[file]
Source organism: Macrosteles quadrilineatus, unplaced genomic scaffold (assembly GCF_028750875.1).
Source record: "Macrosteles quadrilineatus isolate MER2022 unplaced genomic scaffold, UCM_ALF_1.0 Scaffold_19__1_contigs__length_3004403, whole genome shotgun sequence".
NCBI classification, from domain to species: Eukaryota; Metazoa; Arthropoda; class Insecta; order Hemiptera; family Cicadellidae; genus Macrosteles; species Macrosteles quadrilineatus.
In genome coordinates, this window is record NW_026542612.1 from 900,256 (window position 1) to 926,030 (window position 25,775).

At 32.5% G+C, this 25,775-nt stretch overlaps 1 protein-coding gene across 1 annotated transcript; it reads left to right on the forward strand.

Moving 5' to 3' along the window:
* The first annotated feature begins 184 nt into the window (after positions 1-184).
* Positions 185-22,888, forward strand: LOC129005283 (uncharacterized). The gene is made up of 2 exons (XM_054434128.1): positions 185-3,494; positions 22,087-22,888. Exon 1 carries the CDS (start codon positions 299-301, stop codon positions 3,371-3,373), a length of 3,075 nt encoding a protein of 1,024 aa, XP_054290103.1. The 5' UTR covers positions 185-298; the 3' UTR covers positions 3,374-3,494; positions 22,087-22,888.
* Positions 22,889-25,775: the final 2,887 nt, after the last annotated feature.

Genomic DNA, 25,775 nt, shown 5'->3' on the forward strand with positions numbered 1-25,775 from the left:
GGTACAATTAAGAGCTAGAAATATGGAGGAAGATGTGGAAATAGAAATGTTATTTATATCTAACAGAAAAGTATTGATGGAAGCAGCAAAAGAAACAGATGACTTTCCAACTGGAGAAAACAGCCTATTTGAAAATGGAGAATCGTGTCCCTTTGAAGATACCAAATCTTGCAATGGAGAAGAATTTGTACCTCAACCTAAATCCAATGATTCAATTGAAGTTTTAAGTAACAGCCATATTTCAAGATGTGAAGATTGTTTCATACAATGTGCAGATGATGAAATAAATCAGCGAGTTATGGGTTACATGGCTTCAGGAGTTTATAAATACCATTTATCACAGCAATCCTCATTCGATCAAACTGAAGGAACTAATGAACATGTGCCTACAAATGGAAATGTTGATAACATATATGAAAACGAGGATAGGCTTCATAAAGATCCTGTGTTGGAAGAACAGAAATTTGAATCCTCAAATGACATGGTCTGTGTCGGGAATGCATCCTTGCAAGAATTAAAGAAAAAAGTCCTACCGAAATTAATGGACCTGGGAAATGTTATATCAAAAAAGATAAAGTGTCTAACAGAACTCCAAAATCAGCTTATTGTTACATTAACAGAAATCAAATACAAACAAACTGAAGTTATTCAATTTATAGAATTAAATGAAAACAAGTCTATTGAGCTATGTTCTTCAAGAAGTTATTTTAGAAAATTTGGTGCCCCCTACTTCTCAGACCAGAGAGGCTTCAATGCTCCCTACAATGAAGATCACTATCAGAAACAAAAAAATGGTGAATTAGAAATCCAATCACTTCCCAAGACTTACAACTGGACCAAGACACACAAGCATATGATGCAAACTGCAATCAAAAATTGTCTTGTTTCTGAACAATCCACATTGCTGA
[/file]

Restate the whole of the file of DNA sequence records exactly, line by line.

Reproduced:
Source organism: Macrosteles quadrilineatus, unplaced genomic scaffold (assembly GCF_028750875.1).
Source record: "Macrosteles quadrilineatus isolate MER2022 unplaced genomic scaffold, UCM_ALF_1.0 Scaffold_19__1_contigs__length_3004403, whole genome shotgun sequence".
NCBI classification, from domain to species: Eukaryota; Metazoa; Arthropoda; class Insecta; order Hemiptera; family Cicadellidae; genus Macrosteles; species Macrosteles quadrilineatus.
In genome coordinates, this window is record NW_026542612.1 from 900,256 (window position 1) to 926,030 (window position 25,775).

At 32.5% G+C, this 25,775-nt stretch overlaps 1 protein-coding gene across 1 annotated transcript; it reads left to right on the forward strand.

Moving 5' to 3' along the window:
* The first annotated feature begins 184 nt into the window (after positions 1-184).
* Positions 185-22,888, forward strand: LOC129005283 (uncharacterized). The gene is made up of 2 exons (XM_054434128.1): positions 185-3,494; positions 22,087-22,888. Exon 1 carries the CDS (start codon positions 299-301, stop codon positions 3,371-3,373), a length of 3,075 nt encoding a protein of 1,024 aa, XP_054290103.1. The 5' UTR covers positions 185-298; the 3' UTR covers positions 3,374-3,494; positions 22,087-22,888.
* Positions 22,889-25,775: the final 2,887 nt, after the last annotated feature.

Genomic DNA, 25,775 nt, shown 5'->3' on the forward strand with positions numbered 1-25,775 from the left:
GGTACAATTAAGAGCTAGAAATATGGAGGAAGATGTGGAAATAGAAATGTTATTTATATCTAACAGAAAAGTATTGATGGAAGCAGCAAAAGAAACAGATGACTTTCCAACTGGAGAAAACAGCCTATTTGAAAATGGAGAATCGTGTCCCTTTGAAGATACCAAATCTTGCAATGGAGAAGAATTTGTACCTCAACCTAAATCCAATGATTCAATTGAAGTTTTAAGTAACAGCCATATTTCAAGATGTGAAGATTGTTTCATACAATGTGCAGATGATGAAATAAATCAGCGAGTTATGGGTTACATGGCTTCAGGAGTTTATAAATACCATTTATCACAGCAATCCTCATTCGATCAAACTGAAGGAACTAATGAACATGTGCCTACAAATGGAAATGTTGATAACATATATGAAAACGAGGATAGGCTTCATAAAGATCCTGTGTTGGAAGAACAGAAATTTGAATCCTCAAATGACATGGTCTGTGTCGGGAATGCATCCTTGCAAGAATTAAAGAAAAAAGTCCTACCGAAATTAATGGACCTGGGAAATGTTATATCAAAAAAGATAAAGTGTCTAACAGAACTCCAAAATCAGCTTATTGTTACATTAACAGAAATCAAATACAAACAAACTGAAGTTATTCAATTTATAGAATTAAATGAAAACAAGTCTATTGAGCTATGTTCTTCAAGAAGTTATTTTAGAAAATTTGGTGCCCCCTACTTCTCAGACCAGAGAGGCTTCAATGCTCCCTACAATGAAGATCACTATCAGAAACAAAAAAATGGTGAATTAGAAATCCAATCACTTCCCAAGACTTACAACTGGACCAAGACACACAAGCATATGATGCAAACTGCAATCAAAAATTGTCTTGTTTCTGAACAATCCACATTGCTGA